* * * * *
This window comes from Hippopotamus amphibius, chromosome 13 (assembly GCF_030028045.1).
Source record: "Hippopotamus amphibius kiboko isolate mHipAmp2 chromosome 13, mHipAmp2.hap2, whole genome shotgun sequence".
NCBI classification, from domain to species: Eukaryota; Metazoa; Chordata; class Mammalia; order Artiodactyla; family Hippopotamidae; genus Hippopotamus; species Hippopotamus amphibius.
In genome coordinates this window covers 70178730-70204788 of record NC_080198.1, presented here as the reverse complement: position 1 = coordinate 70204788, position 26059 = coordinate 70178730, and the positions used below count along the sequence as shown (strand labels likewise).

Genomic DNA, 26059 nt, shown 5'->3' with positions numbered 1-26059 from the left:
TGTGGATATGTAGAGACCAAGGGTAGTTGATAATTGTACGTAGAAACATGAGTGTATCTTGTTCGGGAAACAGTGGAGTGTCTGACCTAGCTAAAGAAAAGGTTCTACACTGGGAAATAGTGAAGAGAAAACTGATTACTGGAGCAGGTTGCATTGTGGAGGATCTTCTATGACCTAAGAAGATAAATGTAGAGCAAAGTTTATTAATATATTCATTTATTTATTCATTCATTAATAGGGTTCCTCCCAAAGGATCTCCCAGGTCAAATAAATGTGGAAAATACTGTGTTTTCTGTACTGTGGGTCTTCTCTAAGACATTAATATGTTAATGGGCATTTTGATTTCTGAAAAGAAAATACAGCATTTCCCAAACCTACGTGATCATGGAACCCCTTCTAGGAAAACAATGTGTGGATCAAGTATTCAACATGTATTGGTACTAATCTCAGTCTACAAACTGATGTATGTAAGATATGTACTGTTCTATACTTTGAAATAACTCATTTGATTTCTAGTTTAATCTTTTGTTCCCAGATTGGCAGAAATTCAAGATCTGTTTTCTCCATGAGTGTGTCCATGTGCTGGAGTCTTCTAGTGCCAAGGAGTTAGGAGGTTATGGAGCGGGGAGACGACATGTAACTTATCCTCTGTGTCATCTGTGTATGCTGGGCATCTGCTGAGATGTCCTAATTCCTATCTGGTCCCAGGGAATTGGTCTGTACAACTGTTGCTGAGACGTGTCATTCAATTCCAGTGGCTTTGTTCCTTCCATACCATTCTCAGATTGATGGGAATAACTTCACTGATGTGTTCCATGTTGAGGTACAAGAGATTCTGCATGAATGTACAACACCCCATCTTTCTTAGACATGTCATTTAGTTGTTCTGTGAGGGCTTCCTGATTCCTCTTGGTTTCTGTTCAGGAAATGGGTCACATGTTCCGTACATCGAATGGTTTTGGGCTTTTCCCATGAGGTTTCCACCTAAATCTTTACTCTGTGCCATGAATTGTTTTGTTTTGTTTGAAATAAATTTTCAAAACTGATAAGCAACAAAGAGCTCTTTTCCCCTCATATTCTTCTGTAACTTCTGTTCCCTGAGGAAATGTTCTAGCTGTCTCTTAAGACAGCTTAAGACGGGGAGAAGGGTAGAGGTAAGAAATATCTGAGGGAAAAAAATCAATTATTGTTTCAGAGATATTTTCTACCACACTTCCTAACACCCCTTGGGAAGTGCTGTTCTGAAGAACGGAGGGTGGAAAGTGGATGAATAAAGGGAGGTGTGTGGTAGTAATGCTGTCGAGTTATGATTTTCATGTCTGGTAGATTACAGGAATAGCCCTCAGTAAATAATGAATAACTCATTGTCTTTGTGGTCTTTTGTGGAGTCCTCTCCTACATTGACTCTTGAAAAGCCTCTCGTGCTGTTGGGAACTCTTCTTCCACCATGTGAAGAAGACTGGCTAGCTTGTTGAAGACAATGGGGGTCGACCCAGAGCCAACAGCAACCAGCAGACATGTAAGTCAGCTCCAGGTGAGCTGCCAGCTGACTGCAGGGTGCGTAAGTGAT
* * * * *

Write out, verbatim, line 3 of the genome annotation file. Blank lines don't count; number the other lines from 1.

NCBI classification, from domain to species: Eukaryota; Metazoa; Chordata; class Mammalia; order Artiodactyla; family Hippopotamidae; genus Hippopotamus; species Hippopotamus amphibius.